“Dry eyes can occur when basal tear production decreases, tear evaporation increases, or tear composition is imbalanced,” says ophthalmologist Dr Leo Seo Wei. But why are women more prone to it than men?

One reason is the hormonal changes a woman undergoes. Dr Leo explains, “Hormonal changes during pregnancy and after menopause have been linked with dry eye.” Another reason is because “women have an increased risk for autoimmune disorders”, such as Sjögren’s syndrome, lupus, scleroderma, and rheumatoid arthritis, all of which are “associated with dry eye”.

Dry eyes can occur when basal tear production decreases, tear evaporation increases, or tear composition is imbalanced.

If you experience any of the symptoms listed above, consult an eye specialist to establish the cause. These treatment approaches include:

  • Changing medications The eye specialist may discuss with the prescribing physician about switching medications - including antihistamines, decongestants, antidepressants, and medications for anxiety, Parkinson’s disease and high blood pressure - to those that are not associated with dry eyes.
  • Over-the-counter topical medications These include artificial tears, gels and ointments to treat mild symptoms.
  • Environmental and lifestyle changes These include decreasing screen time and taking periodic eye breaks. Sunglasses with side shields can be used to reduce symptoms in windy or dry conditions.
  • Smoking cessation/limit exposure to second-hand smoke
  • Omega-3 fatty acids Take supplements or add oily fish (salmon, sardine, tuna, trout, anchovy) and flaxseed to your diet.
  • Prescription dry eye medications Anti-inflammatory medication such as cyclosporine and corticosteroid eye drops may be necessary. In rare cases where all other medications have not produced satisfactory results, serum eye drops may be required. These are special eye drops made using components of the patient’s own blood. Something more invasive may sometimes be required.

Dr Leo describes, “Punctal plugs made of silicone or collagen may be partially or completely inserted to cap the tear ducts at the inner corners of the eye to prevent tear drainage. In severe cases, surgical closure of the drainage ducts by thermal punctal cautery may be recommended to close the tear ducts permanently.”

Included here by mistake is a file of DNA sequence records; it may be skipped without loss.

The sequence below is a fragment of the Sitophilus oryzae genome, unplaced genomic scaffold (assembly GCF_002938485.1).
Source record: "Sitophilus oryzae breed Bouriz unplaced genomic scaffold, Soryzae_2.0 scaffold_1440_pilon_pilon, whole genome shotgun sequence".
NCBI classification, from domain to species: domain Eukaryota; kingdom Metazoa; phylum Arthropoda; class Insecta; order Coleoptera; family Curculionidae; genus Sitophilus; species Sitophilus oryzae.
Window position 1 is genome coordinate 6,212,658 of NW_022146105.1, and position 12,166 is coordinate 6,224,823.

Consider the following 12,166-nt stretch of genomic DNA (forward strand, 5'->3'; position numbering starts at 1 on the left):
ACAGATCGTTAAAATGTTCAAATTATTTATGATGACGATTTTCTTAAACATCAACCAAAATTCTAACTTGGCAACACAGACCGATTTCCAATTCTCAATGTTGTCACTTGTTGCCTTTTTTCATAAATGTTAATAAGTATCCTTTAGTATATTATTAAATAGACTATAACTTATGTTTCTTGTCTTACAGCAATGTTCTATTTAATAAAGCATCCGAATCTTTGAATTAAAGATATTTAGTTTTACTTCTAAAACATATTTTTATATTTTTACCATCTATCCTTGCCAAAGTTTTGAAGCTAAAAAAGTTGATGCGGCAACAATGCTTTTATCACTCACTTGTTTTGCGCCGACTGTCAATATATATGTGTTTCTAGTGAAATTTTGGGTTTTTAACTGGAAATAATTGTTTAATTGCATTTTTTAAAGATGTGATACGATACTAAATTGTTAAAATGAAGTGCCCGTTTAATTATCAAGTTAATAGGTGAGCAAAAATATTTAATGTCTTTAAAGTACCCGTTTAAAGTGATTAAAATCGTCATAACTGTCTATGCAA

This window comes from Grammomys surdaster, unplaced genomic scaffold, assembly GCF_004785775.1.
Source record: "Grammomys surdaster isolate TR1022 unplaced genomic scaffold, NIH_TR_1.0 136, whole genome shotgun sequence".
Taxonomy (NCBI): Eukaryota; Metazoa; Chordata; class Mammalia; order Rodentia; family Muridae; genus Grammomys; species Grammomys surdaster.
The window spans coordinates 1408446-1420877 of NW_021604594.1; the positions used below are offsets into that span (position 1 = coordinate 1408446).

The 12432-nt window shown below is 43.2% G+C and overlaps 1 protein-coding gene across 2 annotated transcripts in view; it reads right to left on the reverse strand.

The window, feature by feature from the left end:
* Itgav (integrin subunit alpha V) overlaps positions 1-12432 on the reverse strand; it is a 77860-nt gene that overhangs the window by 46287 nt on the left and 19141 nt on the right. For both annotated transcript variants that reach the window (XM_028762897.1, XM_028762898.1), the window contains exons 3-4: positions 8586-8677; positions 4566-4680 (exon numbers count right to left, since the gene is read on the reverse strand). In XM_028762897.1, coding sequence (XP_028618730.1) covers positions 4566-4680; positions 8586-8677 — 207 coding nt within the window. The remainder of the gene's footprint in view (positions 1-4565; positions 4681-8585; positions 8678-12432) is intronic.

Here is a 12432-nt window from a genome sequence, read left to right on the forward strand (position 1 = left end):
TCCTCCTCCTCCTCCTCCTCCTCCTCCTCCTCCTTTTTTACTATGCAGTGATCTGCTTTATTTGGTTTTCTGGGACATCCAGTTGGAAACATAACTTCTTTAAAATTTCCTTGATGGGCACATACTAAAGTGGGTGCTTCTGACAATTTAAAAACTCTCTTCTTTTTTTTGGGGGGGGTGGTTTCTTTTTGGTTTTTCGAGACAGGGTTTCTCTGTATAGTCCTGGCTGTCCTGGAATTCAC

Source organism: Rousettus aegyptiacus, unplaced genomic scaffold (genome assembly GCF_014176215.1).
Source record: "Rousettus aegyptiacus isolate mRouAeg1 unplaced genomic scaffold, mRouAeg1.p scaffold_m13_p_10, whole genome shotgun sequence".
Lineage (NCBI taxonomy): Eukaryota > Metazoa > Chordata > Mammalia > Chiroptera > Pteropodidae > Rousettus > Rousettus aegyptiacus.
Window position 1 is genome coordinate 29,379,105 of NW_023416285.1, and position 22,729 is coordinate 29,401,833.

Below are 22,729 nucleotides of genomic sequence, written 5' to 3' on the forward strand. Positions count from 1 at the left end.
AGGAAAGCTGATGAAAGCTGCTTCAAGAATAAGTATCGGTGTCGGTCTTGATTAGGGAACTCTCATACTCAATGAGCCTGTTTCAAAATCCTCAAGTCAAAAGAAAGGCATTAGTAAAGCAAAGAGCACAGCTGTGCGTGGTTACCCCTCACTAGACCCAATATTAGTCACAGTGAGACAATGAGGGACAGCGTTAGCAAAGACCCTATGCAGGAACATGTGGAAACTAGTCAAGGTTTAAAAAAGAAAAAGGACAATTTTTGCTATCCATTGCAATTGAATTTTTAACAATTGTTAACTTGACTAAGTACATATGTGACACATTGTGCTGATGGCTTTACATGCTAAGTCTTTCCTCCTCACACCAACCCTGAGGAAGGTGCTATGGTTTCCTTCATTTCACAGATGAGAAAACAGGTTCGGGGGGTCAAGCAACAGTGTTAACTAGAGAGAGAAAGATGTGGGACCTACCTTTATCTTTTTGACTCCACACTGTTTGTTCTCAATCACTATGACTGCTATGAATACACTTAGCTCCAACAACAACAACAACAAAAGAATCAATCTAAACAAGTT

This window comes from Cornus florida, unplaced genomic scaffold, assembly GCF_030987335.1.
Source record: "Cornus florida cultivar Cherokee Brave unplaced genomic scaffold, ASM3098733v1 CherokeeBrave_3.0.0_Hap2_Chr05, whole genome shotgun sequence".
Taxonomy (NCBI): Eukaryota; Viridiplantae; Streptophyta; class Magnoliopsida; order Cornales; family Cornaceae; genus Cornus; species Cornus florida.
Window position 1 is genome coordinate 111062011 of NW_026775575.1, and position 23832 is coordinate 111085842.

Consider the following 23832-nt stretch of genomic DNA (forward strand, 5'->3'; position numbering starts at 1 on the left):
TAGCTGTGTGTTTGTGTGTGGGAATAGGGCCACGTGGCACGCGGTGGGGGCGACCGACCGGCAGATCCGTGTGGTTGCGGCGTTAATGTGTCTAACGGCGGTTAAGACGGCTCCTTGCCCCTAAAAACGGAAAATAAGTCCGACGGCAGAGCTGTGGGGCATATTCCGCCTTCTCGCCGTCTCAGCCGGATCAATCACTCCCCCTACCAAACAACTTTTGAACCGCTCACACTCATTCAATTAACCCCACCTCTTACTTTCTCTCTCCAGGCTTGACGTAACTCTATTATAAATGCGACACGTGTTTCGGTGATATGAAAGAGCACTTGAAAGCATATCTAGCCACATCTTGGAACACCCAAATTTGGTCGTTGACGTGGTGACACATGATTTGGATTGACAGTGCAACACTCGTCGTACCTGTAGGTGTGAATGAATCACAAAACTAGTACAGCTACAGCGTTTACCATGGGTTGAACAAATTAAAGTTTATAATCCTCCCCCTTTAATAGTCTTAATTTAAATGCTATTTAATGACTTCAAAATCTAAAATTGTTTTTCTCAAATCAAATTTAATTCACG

Dr Leo Adult & Paediatric Eye Specialist
3 Mount Elizabeth
#10-04 Mount Elizabeth Medical Centre
Singapore 228510
Tel: 6737 8366

Dr Dennis Koh (Colorectal Surgeon)


Did you know that the No. 2 cancer among women here - colorectal cancer - shares similar symptoms with irritable bowel syndrome, another problem that females seem more susceptible to?

The top type of cancer among women is - no surprise - those that occur in the breast. The No. 2 cancer among the fairer sex is, surprisingly, not one that occurs in a woman’s reproductive organs; rather, it is colorectal cancer. This is according to the Health Promotion Board’s Singapore Cancer Registry Annual Registry Report 2015, says colorectal surgeon Dr Dennis Koh.

A growth can occur in the inner lining of the large intestine (colon and rectum). It usually starts as a benign polyp before transforming into a cancerous tumour. Colonic polyps do not usually present symptoms, so it is unwise to wait till symptoms appear before getting screened.

There are three main group of people who should be assessed:

  • Those who are 50 years and older, even if they are asymptomatic
  • Those with a family history of colorectal cancer
  • Those with persistent symptoms of colorectal cancer

People who fall into the first group should request for a colonoscopy. “If the results are normal, the procedure only needs to be repeated in the next five to 10 years,” advises Dr Koh. People who fall into the second group should have their first colonoscopy done when they turn 40 or 10 years younger than the age when the first-degree relative was diagnosed with the cancer, whichever is earlier.

What about the third group? Dr Koh offers some common symptoms of colorectal cancer:

  • Per-rectal bleeding
  • Change in bowel habit
  • Change in stool calibre
  • Unexplained weight loss
  • Unexplained anaemia
  • Abdominal pain
  • Abdominal bloatedness
  • Persistent tiredness

Coincidentally, these symptoms mimic those of another condition that women are prone to: irritable bowel syndrome (IBS). A woman suffering from this malady typically has a group of these intestinal symptoms showing up at the same time.

Women are generally diagnosed during their childbearing years. They also get more symptoms than men with IBS. These symptoms vary according to menstrual cycles. For example, before and during a menstrual cycle, women with IBS may experience more abdominal pain and diarrhoea; following ovulation, they may feel more bloated and constipated.

While there is no definite cure for IBS, tweaks to a woman’s diet and lifestyle may relieve symptoms without medications. These include:

  • Getting regular exercise
  • Cutting back on stimulants like caffeinated beverages
  • Eating smaller meals
  • Managing and minimising stress
  • Taking probiotics to help relieve gas and bloating
  • Avoiding deep-fried or spicy foods

“It is important to get the colon screened to ensure that your symptoms are purely due to IBS and not something more sinister,” urges Dr Koh.

Colorectal Practice
3 Mount Elizabeth
#12-14 Mount Elizabeth Medical Centre
Singapore 228510
Tel: 6262 1226